Recorded at Analogueland Studio.|
- Byzantine Machine [6:18]
- Outside [6:45]
- Godspeed 2 [5:50]
- Sense of Time [11:13]
- Eternal Sea [12:11]
- 2600 A.D. [3:13]
- Sequential Meditation [11:45]
- Awakening [9:40]
Final mastering and enhancements by Steve Roach at the Timeroom
Composed and performed by Jeffrey Koepper
Steve Roach - xpander textures on track 2,6 and 7
Kelvin Russel - additional synthesizers on track 1
Track 3 is dedicated to the memory of Michael Garrison
If you long for the days of classic TD when rippling sequences literally melted into long, undulating symphonic tone poems, then Momentium is for you. Jeffrey’s debut disc Etherea was an ambient electronic masterpiece. He takes off from there on this album and there’s no looking back.
The dense layers of sound this time are accented by crisp sequences that will have your head pulsing in rhythm to the surging riffs. Then when you are about to fall over dizzy, the sound devolves once again into the most exotic cerebral tone colors you can imagine cooling you down.
The use of older "retro" synthesizers is enjoying a comeback in electronic music right now. Everyone wants to use moogs and minimoogs and to plug into the "warm" sounds of analogue equipment (or digital pseudo-analogue). Jeffrey Koepper was ahead of the curve on this movement, as evidenced by his excellent debut CD, Etherea.
Momentium, his sophomore effort, follows some of the same pathways that Etherea did, but it places more emphasis on rhythmic sequencer-type "Berlin school" music. Of course, like some other artists (e.g. fellow Americans Paul Ellis and Craig Padilla and Europeans such as Gert Emmens), Koepper is not aiming merely to copy the sounds of Tangerine Dream and Klaus Schulze, but to expound on the genre of music the two pioneers more or less founded. He does so with style, pizzazz and plenty of technical chops.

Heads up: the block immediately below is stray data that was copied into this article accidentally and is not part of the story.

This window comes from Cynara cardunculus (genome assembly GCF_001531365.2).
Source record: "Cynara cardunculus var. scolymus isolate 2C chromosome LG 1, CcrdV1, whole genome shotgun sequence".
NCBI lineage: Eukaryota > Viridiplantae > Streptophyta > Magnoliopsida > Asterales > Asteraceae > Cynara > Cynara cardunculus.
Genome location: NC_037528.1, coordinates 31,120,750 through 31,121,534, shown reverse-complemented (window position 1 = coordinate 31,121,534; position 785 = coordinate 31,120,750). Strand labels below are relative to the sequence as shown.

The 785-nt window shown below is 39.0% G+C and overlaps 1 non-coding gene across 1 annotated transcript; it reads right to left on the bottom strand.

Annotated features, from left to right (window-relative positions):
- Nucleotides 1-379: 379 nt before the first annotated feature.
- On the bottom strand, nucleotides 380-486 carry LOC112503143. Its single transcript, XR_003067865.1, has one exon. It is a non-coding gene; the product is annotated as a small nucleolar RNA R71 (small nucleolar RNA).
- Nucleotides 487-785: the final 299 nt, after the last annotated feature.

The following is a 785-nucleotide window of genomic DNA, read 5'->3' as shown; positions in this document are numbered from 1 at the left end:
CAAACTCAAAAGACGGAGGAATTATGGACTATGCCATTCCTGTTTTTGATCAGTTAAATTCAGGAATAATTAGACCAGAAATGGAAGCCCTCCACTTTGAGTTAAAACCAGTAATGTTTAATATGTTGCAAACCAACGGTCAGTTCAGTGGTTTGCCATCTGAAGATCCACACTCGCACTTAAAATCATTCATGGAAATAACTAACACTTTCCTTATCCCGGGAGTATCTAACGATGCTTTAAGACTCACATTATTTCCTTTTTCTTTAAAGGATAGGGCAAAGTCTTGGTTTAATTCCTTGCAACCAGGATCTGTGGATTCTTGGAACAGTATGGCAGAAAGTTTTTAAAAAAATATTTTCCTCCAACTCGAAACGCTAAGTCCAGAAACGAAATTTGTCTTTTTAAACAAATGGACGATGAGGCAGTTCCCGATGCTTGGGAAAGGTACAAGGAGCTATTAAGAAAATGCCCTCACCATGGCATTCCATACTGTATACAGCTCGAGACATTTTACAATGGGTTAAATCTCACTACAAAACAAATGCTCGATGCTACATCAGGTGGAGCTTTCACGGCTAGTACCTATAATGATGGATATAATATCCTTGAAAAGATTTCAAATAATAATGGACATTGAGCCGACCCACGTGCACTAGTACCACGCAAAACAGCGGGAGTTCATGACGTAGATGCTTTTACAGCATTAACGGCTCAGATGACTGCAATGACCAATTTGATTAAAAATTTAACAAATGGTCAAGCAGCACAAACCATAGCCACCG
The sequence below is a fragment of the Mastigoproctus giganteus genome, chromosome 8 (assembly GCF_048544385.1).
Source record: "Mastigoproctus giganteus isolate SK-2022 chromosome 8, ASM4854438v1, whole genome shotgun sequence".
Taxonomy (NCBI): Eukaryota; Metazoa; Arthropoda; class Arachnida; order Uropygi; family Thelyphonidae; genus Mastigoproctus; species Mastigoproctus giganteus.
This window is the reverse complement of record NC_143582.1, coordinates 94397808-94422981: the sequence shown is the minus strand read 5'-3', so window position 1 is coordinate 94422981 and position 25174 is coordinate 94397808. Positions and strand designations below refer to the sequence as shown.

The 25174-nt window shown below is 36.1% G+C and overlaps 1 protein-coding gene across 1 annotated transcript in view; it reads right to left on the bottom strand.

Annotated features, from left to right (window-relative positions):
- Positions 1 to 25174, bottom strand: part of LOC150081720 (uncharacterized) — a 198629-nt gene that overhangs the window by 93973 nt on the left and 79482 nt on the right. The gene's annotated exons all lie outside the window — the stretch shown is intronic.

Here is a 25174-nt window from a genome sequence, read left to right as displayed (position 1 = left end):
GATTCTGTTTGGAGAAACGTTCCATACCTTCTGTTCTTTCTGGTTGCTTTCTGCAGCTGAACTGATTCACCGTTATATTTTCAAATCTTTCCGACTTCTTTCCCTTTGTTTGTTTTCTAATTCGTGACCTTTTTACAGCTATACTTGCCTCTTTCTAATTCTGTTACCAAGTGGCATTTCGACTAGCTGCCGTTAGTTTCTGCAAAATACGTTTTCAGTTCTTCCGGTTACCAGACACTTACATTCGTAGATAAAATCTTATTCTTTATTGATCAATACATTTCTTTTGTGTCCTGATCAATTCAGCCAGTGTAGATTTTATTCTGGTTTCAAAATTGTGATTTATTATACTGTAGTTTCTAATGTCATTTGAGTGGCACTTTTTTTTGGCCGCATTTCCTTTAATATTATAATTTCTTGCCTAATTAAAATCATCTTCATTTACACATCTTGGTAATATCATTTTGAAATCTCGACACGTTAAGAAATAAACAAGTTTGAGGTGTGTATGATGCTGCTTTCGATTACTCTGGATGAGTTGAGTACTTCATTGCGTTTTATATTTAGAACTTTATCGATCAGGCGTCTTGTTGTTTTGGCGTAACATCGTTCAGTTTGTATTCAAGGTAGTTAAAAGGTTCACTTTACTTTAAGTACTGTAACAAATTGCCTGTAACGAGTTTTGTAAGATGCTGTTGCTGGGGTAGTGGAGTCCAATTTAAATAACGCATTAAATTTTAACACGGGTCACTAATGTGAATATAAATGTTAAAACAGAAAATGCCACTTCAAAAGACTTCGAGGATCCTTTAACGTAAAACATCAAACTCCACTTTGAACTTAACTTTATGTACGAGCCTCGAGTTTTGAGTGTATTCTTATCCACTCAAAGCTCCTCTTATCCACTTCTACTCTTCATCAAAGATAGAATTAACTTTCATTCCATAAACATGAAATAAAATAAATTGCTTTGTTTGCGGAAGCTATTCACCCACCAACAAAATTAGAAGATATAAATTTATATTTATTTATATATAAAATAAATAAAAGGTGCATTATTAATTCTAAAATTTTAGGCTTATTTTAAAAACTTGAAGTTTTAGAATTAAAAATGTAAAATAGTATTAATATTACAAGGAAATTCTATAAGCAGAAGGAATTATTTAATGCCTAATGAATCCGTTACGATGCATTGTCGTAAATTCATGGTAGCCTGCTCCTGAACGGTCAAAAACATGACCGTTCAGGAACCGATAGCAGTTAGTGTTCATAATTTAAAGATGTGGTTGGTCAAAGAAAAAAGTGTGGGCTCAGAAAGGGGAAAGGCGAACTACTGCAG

If you’re a fan of this type of EM, Momentium will hook you immediately, starting off with the high energy percolating Byzantine Machine which builds from a slow sedate opening to an uptempo rapid-fire sequence fest with multiple lines all racing towards the song's conclusion.
The music reminded me of Tangerine Dream from their soundtrack era of Thief, Risky Business and Miracle Mile.
The next song Outside, is the only real "ambient" selection on the album (unlike Etherea which featured a number of ambient and spacemusic drifters), but it’s a beauty, comprised of shadowy washes, strange background textures and spacy effects, eerie drones and tones, and an overall sensation of undulation.
On the third cut (Godpseed 2, which is dedicated to the late Michael Garrison), we’re right back into bouncy rhythmic EM territory, but this time the sound is bit more contemporary (to a degree) sounding somewhat like Todd Fletcher a.k.a. psychotropic blended with Jarre (but less melodic than the latter) and, of course, Garrison himself. The mood of this song is refreshingly optimistic (a rarity for this kind of music, and another nod to Garrison, whose music was frequently of a positive nature).
Of the remaining five tracks, only one is less than nine minutes long, that being the short 2600 A.D., an odd little number comprised of electronic bursts, weird SF/outer space noises, and little melody or musicality.
The other four selections offer variations of long-form Germanic or retro-future EM.
The first two of these (Sense of Time and Eternal Sea) open with synthesizer washes, textures, and chords before a sequence merges and infuses each song with its rhythmic aspect and tempo as well as some assorted solos scattered throughout each cut.
"Sense of Time" is higher in energy, while "Eternal Sea" is closer to midtempo and doesn't take as long to build up a head of steam.
Sequential Meditation pulses (at a midtempo pace) nicely from beginning to end of its near twelve-minute duration, as Koepper layers assorted synths on top of the bedrock sequence. However, it does get a little monotonous at times, at least I thought so.